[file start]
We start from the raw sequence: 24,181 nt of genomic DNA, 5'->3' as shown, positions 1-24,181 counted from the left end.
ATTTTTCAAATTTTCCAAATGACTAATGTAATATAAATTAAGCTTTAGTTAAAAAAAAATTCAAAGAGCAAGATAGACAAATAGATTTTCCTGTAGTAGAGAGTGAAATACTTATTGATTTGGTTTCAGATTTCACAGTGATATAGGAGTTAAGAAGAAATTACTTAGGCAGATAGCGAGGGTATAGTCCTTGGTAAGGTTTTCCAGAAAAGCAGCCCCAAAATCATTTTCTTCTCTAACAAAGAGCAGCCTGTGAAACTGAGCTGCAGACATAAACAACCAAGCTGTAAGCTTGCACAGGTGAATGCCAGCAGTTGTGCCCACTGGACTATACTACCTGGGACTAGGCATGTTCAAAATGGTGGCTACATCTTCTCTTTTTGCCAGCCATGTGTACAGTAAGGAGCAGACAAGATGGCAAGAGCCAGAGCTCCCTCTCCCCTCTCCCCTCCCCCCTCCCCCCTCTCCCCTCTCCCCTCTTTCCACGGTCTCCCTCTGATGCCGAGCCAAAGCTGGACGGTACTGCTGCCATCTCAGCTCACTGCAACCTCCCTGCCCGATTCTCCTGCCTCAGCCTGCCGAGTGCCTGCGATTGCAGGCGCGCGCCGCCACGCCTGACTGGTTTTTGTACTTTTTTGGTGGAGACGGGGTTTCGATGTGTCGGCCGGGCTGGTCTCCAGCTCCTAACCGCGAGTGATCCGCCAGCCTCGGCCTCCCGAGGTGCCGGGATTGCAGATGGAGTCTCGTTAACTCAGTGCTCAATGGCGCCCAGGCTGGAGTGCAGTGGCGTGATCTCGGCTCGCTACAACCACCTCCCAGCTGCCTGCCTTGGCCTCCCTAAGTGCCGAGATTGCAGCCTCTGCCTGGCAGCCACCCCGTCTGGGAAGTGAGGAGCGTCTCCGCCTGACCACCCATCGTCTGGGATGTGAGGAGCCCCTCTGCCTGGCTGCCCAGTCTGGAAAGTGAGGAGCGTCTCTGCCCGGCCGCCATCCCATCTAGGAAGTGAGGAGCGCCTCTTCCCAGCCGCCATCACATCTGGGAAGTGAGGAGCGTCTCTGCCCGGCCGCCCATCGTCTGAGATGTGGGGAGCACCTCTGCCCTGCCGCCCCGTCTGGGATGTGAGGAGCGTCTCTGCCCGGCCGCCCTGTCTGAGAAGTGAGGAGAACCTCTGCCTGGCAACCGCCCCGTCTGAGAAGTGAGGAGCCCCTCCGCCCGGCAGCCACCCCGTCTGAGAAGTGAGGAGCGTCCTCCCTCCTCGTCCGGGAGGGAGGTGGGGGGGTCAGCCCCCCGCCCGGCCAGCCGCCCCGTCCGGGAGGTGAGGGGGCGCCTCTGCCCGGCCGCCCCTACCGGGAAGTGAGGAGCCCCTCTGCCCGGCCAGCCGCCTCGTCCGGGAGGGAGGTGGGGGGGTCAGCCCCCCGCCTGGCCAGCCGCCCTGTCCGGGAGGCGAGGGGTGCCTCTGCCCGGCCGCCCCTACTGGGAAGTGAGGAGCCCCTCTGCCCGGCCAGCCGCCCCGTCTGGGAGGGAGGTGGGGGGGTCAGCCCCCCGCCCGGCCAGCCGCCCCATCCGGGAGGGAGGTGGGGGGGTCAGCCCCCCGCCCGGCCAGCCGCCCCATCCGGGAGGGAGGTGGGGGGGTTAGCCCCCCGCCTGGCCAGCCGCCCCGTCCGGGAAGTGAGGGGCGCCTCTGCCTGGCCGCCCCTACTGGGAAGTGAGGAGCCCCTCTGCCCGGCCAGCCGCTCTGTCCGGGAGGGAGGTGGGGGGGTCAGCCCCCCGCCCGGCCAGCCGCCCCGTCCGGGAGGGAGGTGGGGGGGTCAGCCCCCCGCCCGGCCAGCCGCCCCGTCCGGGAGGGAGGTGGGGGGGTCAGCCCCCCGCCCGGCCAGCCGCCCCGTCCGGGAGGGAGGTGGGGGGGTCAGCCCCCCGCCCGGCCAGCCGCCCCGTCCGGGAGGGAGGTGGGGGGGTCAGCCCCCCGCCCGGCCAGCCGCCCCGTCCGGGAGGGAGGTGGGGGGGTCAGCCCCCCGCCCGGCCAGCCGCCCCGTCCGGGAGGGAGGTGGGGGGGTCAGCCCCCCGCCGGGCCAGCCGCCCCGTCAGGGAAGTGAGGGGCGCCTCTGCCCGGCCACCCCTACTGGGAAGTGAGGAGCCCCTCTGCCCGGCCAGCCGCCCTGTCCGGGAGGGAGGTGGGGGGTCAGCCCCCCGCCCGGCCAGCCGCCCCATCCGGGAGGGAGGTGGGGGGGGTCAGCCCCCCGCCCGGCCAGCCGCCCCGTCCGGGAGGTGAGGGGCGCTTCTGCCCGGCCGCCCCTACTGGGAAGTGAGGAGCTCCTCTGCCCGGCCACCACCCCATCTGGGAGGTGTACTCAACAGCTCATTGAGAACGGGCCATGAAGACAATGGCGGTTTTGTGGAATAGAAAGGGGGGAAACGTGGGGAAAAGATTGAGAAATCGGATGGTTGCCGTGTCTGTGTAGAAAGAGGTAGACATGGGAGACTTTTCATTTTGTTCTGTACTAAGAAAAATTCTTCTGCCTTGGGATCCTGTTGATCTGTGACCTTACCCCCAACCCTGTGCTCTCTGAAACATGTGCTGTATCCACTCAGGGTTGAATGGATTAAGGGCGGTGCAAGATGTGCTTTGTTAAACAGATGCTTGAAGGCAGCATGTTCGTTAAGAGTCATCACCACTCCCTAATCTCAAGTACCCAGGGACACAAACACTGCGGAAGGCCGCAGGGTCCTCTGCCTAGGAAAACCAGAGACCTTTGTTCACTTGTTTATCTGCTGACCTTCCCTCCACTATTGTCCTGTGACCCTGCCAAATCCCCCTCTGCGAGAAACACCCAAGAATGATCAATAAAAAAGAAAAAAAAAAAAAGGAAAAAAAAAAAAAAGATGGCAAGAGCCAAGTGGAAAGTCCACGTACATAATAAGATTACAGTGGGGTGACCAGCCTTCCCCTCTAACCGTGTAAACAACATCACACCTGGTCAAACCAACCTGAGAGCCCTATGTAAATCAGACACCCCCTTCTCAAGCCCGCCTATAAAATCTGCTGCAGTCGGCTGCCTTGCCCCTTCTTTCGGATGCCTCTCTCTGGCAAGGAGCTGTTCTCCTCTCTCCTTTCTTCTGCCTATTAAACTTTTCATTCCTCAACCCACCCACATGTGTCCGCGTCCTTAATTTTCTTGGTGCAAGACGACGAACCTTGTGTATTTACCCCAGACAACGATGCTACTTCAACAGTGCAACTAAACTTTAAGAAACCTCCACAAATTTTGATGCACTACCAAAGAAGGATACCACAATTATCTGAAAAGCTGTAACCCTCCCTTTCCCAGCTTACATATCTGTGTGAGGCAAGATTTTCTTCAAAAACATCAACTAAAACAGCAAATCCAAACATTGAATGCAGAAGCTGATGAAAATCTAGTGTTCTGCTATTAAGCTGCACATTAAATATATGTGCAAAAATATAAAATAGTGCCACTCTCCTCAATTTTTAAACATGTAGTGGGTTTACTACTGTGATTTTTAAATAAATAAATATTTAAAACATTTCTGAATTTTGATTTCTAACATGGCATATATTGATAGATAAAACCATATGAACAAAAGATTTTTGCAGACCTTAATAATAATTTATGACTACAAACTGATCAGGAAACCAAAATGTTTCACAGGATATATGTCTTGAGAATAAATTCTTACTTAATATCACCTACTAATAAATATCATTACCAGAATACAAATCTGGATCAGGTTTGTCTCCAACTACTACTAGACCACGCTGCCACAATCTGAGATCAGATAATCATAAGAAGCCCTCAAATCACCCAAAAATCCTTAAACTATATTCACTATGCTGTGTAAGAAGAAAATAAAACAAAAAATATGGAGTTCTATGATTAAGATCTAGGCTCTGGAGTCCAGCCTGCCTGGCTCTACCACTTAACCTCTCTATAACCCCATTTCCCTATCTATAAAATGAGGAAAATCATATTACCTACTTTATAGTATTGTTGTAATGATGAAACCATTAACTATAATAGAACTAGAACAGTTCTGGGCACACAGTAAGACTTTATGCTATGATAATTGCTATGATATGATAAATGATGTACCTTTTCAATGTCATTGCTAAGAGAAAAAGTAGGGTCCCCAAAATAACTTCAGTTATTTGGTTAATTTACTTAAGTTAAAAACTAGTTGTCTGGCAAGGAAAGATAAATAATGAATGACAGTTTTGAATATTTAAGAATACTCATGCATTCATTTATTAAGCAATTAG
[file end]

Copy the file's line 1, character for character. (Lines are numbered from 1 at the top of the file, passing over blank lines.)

We start from the raw sequence: 24,181 nt of genomic DNA, 5'->3' as shown, positions 1-24,181 counted from the left end.